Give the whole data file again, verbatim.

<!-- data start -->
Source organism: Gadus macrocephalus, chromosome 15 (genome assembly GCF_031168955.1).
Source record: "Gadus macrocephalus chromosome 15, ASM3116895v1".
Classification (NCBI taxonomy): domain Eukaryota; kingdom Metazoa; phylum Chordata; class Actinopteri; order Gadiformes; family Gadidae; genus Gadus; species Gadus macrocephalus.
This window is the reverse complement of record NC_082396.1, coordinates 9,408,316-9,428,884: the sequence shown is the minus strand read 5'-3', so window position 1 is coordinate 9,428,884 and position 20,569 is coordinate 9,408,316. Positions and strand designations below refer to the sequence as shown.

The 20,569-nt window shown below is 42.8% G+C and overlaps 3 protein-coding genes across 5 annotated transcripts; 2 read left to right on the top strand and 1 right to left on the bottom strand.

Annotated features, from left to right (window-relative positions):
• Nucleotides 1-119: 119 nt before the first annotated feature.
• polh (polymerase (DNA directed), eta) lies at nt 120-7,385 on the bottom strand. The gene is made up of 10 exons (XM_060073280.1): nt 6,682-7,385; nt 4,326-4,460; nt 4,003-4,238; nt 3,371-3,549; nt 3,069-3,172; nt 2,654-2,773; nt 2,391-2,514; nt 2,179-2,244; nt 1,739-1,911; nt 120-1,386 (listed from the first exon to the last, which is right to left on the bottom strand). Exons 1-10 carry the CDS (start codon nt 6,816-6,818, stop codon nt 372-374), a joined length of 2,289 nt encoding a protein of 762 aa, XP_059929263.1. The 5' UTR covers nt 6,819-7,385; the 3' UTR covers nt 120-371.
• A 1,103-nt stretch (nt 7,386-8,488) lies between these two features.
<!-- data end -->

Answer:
Source organism: Gadus macrocephalus, chromosome 15 (genome assembly GCF_031168955.1).
Source record: "Gadus macrocephalus chromosome 15, ASM3116895v1".
Classification (NCBI taxonomy): domain Eukaryota; kingdom Metazoa; phylum Chordata; class Actinopteri; order Gadiformes; family Gadidae; genus Gadus; species Gadus macrocephalus.
This window is the reverse complement of record NC_082396.1, coordinates 9,408,316-9,428,884: the sequence shown is the minus strand read 5'-3', so window position 1 is coordinate 9,428,884 and position 20,569 is coordinate 9,408,316. Positions and strand designations below refer to the sequence as shown.

The 20,569-nt window shown below is 42.8% G+C and overlaps 3 protein-coding genes across 5 annotated transcripts; 2 read left to right on the top strand and 1 right to left on the bottom strand.

Annotated features, from left to right (window-relative positions):
• Nucleotides 1-119: 119 nt before the first annotated feature.
• polh (polymerase (DNA directed), eta) lies at nt 120-7,385 on the bottom strand. The gene is made up of 10 exons (XM_060073280.1): nt 6,682-7,385; nt 4,326-4,460; nt 4,003-4,238; nt 3,371-3,549; nt 3,069-3,172; nt 2,654-2,773; nt 2,391-2,514; nt 2,179-2,244; nt 1,739-1,911; nt 120-1,386 (listed from the first exon to the last, which is right to left on the bottom strand). Exons 1-10 carry the CDS (start codon nt 6,816-6,818, stop codon nt 372-374), a joined length of 2,289 nt encoding a protein of 762 aa, XP_059929263.1. The 5' UTR covers nt 6,819-7,385; the 3' UTR covers nt 120-371.
• A 1,103-nt stretch (nt 7,386-8,488) lies between these two features.